Pamela Geller, America’s most notorious anti-Muslim extremist who has recently gravitated toward the “alt-right” in an attempt to maintain her own fading relevance, ran to his defense. Jihad Watch Director Robert Spencer, another vocal anti-Muslim propagandist, retweeted him.
But Imanuelsen isn’t content with Infowars-level infamy. He is desperate for an invitation to Fox News prime-time shows (he has pitched stories to their hosts via Twitter), some of which have been increasingly friendly to white supremacists, conspiracy theorists, internet trolls, and the European far-right, leaving open the very real possibility that a bigoted, racist, anti-Muslim, internet conspiracy theorist masquerading as a journalist could be mainstreamed to Americans by a major cable news network.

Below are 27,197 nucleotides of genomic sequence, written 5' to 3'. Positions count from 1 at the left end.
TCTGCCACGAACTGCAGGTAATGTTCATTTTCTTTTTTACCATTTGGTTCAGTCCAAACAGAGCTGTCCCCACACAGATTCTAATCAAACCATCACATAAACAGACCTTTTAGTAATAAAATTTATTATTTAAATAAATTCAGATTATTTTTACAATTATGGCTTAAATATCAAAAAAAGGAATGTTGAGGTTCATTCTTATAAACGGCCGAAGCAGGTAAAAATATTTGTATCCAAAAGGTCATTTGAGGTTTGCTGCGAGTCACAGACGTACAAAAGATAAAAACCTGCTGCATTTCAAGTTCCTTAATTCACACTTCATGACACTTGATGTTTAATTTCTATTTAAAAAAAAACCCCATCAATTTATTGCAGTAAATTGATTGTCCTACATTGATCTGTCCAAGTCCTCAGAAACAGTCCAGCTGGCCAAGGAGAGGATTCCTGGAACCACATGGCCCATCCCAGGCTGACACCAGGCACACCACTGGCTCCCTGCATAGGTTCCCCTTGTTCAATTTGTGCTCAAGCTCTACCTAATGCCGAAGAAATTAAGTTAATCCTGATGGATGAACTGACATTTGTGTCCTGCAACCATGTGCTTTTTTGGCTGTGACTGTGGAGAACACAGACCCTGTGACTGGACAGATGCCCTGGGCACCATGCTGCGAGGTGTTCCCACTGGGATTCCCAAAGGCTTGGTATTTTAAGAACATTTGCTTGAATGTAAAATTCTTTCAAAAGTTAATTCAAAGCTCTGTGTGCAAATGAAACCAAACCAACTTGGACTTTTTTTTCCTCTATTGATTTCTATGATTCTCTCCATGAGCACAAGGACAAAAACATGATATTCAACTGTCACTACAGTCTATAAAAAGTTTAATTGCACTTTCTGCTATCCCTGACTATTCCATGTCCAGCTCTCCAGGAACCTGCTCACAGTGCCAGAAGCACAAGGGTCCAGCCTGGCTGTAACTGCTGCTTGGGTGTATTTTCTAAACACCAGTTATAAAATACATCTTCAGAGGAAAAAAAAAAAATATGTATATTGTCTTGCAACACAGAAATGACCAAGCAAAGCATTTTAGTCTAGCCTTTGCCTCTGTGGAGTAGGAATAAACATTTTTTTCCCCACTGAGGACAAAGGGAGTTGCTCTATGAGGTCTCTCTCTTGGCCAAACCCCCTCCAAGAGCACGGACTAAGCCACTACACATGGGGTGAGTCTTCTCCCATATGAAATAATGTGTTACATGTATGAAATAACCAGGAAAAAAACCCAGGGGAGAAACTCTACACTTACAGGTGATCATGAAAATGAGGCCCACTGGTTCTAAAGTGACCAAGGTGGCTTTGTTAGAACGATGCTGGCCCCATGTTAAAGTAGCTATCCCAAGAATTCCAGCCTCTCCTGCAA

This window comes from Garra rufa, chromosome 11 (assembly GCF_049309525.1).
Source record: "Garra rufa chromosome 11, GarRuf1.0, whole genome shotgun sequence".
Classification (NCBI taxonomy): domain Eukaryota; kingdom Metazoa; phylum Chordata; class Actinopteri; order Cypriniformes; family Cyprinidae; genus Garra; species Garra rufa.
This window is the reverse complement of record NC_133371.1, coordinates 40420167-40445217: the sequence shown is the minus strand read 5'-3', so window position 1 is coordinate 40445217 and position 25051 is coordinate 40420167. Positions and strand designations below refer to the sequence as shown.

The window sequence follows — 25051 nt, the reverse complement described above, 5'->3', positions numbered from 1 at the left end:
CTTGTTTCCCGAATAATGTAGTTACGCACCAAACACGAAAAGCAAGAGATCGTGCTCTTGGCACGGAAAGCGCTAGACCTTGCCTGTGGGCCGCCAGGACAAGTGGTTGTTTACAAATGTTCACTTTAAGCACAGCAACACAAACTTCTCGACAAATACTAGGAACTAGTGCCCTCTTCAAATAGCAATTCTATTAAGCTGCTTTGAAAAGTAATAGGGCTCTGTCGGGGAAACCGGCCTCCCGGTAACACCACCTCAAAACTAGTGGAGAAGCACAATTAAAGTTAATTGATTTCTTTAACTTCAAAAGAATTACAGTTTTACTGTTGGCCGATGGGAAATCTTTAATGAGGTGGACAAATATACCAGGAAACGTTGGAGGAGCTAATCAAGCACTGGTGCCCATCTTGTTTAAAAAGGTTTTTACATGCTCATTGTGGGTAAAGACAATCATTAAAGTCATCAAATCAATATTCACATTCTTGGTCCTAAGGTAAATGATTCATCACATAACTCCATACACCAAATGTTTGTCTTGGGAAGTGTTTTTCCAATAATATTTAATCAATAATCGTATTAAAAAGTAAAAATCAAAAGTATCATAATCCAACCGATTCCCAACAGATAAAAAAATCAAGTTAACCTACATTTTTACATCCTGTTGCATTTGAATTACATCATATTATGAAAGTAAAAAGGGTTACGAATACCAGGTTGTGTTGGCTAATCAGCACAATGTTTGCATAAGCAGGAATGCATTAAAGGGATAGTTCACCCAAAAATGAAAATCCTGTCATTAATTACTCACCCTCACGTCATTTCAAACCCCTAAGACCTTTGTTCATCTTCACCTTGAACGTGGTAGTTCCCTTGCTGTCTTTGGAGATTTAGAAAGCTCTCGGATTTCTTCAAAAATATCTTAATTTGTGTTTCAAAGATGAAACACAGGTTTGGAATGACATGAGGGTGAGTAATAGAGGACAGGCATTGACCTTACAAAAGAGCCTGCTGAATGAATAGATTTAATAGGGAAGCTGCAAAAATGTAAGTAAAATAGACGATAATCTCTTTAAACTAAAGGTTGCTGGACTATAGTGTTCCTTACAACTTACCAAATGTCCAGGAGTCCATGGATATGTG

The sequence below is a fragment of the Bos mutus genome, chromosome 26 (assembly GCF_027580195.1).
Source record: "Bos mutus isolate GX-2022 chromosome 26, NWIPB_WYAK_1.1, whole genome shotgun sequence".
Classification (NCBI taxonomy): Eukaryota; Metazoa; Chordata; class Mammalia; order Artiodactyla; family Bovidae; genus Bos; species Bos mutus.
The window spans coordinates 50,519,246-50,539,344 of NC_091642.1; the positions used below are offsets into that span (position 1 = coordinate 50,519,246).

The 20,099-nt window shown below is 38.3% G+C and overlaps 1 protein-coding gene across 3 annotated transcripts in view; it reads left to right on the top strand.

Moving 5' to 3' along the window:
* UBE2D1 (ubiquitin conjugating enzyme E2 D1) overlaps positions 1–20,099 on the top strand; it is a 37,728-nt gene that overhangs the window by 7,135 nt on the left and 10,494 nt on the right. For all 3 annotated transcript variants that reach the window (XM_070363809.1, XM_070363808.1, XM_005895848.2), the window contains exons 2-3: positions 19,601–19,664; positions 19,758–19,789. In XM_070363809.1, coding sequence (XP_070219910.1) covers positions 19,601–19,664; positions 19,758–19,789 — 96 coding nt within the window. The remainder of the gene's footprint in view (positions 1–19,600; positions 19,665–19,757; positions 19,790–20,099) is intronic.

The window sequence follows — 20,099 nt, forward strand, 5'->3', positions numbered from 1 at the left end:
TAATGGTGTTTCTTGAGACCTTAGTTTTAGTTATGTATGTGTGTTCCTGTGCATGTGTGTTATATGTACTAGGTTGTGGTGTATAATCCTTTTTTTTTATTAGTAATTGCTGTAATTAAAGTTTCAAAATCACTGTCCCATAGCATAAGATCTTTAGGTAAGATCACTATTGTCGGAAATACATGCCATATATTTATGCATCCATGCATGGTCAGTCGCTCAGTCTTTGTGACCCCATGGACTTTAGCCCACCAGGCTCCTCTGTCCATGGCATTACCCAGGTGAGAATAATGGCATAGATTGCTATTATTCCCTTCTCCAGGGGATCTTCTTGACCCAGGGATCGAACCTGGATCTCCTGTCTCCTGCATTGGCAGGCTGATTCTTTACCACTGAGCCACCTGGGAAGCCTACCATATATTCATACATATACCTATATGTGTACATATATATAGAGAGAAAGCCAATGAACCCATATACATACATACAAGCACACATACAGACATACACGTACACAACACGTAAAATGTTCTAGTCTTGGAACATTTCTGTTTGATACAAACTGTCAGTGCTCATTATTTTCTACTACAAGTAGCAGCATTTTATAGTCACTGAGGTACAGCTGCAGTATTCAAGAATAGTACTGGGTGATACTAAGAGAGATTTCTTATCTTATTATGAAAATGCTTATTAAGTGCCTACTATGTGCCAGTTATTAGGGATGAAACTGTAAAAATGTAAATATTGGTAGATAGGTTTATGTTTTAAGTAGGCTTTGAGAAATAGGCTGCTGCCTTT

* This name has been updated with its correct spelling.
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Breitbart used the site’s flawed data to bolster xenophobic content that blamed Sweden's immigrants for rape
For months, Breitbart has used the work of an anonymously run Swedish website that illegally published questionable crime data in order to fearmonger about an alleged wave of crime and rape committed by immigrants. Even after the now-defunct website, which was also publishing journalists’ personal information, was reported to the Swedish authorities for illegally disseminating personal data, Breitbart continued to promote its findings.